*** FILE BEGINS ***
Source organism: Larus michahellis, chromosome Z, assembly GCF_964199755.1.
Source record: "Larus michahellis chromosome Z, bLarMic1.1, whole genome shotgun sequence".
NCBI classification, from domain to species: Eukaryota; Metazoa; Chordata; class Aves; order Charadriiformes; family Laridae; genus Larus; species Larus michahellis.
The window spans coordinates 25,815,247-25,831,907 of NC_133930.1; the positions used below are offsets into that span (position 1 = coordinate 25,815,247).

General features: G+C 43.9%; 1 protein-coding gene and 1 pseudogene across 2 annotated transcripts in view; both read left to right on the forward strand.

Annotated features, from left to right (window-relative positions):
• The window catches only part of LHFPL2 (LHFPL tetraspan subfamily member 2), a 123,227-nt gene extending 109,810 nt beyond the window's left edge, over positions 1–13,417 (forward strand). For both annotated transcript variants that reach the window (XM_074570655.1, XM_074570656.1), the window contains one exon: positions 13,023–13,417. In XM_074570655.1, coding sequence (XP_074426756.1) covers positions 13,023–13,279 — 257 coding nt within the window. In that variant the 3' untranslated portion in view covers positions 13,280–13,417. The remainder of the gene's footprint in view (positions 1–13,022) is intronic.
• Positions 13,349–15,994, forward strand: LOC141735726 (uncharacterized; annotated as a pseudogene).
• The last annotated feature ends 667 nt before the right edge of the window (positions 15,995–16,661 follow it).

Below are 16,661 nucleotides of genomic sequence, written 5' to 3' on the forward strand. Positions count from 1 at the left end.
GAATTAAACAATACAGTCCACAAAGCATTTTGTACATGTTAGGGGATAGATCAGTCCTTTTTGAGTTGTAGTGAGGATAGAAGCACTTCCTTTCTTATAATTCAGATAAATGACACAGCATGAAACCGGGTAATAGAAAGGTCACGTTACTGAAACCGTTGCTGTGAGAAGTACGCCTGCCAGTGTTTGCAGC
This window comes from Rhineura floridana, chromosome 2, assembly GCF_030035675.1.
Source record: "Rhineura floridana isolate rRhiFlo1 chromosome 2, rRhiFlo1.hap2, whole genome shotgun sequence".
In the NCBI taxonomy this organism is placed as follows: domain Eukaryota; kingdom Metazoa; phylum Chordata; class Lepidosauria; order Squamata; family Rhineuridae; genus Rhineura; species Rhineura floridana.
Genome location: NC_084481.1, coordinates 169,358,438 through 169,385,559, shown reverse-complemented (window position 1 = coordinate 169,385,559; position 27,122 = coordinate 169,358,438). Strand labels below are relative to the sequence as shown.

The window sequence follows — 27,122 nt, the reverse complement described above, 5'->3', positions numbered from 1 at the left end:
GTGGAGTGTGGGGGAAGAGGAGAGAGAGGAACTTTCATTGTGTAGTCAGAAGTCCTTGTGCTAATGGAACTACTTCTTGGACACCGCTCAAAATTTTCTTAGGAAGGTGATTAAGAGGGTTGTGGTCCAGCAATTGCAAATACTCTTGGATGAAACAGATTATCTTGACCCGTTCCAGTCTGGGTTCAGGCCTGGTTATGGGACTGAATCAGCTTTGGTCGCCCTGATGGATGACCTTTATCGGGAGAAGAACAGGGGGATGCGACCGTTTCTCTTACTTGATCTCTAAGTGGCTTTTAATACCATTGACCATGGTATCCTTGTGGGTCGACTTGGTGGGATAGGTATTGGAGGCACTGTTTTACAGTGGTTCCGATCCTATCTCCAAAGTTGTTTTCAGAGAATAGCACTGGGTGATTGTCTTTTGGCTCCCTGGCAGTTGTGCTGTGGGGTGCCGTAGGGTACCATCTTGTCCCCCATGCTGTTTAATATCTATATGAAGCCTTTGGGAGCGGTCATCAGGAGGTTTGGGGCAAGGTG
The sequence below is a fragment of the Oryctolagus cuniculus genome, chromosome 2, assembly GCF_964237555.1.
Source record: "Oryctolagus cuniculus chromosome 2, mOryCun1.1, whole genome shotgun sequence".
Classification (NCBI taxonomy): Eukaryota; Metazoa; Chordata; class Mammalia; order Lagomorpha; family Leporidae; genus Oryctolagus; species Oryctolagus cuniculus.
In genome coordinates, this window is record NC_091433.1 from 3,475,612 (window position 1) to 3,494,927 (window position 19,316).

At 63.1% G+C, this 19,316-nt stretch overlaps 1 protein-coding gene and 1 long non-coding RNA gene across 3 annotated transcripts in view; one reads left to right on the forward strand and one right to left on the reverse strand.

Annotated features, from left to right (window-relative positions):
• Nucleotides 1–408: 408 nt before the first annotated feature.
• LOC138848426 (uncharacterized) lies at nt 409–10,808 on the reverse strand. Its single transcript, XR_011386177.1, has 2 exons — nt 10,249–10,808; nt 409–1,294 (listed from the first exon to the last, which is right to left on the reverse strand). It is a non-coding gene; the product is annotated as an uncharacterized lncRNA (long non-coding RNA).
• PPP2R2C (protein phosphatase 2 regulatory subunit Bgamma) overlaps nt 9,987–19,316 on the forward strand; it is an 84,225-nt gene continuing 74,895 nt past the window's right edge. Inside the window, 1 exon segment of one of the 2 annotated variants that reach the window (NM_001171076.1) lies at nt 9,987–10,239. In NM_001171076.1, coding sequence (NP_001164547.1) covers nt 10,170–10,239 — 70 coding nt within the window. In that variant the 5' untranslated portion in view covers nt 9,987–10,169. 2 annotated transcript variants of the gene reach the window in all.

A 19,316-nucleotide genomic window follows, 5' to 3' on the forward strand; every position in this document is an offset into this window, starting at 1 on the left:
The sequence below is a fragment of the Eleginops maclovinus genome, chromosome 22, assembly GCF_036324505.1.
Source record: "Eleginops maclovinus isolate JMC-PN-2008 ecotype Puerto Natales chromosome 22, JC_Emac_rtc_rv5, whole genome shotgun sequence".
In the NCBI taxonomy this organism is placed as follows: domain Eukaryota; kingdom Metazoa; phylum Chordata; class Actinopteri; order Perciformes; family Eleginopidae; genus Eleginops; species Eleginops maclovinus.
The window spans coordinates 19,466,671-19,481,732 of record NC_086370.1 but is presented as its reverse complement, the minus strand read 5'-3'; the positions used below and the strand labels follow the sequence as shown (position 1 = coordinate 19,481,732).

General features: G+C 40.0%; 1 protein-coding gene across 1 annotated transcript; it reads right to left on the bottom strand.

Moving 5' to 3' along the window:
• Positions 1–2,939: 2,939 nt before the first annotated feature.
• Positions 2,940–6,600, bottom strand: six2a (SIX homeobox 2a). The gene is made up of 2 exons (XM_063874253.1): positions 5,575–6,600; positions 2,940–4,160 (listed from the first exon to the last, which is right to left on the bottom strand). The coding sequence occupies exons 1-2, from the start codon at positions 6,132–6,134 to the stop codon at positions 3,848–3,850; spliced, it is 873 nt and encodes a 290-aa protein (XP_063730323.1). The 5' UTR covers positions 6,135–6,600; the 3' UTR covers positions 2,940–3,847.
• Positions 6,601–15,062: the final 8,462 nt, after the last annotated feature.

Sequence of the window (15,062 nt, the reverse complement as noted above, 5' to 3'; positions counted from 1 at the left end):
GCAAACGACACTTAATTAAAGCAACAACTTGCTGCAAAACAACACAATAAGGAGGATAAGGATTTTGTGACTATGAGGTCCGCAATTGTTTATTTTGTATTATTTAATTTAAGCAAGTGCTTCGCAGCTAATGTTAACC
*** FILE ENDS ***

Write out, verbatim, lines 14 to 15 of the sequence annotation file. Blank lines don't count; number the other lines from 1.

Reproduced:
In the NCBI taxonomy this organism is placed as follows: domain Eukaryota; kingdom Metazoa; phylum Chordata; class Lepidosauria; order Squamata; family Rhineuridae; genus Rhineura; species Rhineura floridana.
Genome location: NC_084481.1, coordinates 169,358,438 through 169,385,559, shown reverse-complemented (window position 1 = coordinate 169,385,559; position 27,122 = coordinate 169,358,438). Strand labels below are relative to the sequence as shown.